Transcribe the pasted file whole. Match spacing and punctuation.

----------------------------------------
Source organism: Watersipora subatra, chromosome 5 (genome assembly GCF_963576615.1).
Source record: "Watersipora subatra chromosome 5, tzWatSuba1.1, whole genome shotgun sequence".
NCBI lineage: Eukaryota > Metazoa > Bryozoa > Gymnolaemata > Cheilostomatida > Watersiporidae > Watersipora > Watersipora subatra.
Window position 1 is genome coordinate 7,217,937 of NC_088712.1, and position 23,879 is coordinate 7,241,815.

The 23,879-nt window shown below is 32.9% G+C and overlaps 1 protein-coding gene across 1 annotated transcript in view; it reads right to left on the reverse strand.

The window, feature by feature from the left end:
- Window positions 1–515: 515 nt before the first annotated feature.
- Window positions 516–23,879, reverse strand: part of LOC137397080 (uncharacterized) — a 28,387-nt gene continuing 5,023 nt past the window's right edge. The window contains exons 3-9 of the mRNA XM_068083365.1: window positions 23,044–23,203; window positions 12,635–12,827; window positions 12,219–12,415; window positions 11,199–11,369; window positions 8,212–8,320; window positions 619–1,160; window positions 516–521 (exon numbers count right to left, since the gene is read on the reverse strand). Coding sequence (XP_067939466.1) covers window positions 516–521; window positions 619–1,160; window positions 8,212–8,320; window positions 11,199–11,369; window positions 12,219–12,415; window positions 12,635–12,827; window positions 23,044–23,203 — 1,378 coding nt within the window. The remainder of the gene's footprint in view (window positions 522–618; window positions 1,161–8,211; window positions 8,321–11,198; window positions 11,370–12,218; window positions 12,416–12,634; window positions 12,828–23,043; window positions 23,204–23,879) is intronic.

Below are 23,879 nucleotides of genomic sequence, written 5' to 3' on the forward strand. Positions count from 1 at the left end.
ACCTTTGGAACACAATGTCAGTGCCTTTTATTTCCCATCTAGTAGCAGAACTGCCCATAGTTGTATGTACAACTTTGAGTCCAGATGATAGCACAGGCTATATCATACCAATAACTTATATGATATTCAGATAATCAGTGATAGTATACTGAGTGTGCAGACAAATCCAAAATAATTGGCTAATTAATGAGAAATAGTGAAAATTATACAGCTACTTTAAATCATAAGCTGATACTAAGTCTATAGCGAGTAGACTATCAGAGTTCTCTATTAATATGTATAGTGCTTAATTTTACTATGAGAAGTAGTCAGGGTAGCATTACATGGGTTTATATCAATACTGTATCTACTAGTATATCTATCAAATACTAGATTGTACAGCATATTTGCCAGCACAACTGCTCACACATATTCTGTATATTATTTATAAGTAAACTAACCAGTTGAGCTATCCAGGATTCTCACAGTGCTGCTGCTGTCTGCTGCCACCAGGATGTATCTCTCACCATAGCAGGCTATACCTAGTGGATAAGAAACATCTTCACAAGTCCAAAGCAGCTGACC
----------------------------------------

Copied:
Source organism: Watersipora subatra, chromosome 5 (genome assembly GCF_963576615.1).
Source record: "Watersipora subatra chromosome 5, tzWatSuba1.1, whole genome shotgun sequence".
NCBI lineage: Eukaryota > Metazoa > Bryozoa > Gymnolaemata > Cheilostomatida > Watersiporidae > Watersipora > Watersipora subatra.
Window position 1 is genome coordinate 7,217,937 of NC_088712.1, and position 23,879 is coordinate 7,241,815.

The 23,879-nt window shown below is 32.9% G+C and overlaps 1 protein-coding gene across 1 annotated transcript in view; it reads right to left on the reverse strand.

The window, feature by feature from the left end:
- Window positions 1–515: 515 nt before the first annotated feature.
- Window positions 516–23,879, reverse strand: part of LOC137397080 (uncharacterized) — a 28,387-nt gene continuing 5,023 nt past the window's right edge. The window contains exons 3-9 of the mRNA XM_068083365.1: window positions 23,044–23,203; window positions 12,635–12,827; window positions 12,219–12,415; window positions 11,199–11,369; window positions 8,212–8,320; window positions 619–1,160; window positions 516–521 (exon numbers count right to left, since the gene is read on the reverse strand). Coding sequence (XP_067939466.1) covers window positions 516–521; window positions 619–1,160; window positions 8,212–8,320; window positions 11,199–11,369; window positions 12,219–12,415; window positions 12,635–12,827; window positions 23,044–23,203 — 1,378 coding nt within the window. The remainder of the gene's footprint in view (window positions 522–618; window positions 1,161–8,211; window positions 8,321–11,198; window positions 11,370–12,218; window positions 12,416–12,634; window positions 12,828–23,043; window positions 23,204–23,879) is intronic.

Below are 23,879 nucleotides of genomic sequence, written 5' to 3' on the forward strand. Positions count from 1 at the left end.
ACCTTTGGAACACAATGTCAGTGCCTTTTATTTCCCATCTAGTAGCAGAACTGCCCATAGTTGTATGTACAACTTTGAGTCCAGATGATAGCACAGGCTATATCATACCAATAACTTATATGATATTCAGATAATCAGTGATAGTATACTGAGTGTGCAGACAAATCCAAAATAATTGGCTAATTAATGAGAAATAGTGAAAATTATACAGCTACTTTAAATCATAAGCTGATACTAAGTCTATAGCGAGTAGACTATCAGAGTTCTCTATTAATATGTATAGTGCTTAATTTTACTATGAGAAGTAGTCAGGGTAGCATTACATGGGTTTATATCAATACTGTATCTACTAGTATATCTATCAAATACTAGATTGTACAGCATATTTGCCAGCACAACTGCTCACACATATTCTGTATATTATTTATAAGTAAACTAACCAGTTGAGCTATCCAGGATTCTCACAGTGCTGCTGCTGTCTGCTGCCACCAGGATGTATCTCTCACCATAGCAGGCTATACCTAGTGGATAAGAAACATCTTCACAAGTCCAAAGCAGCTGACC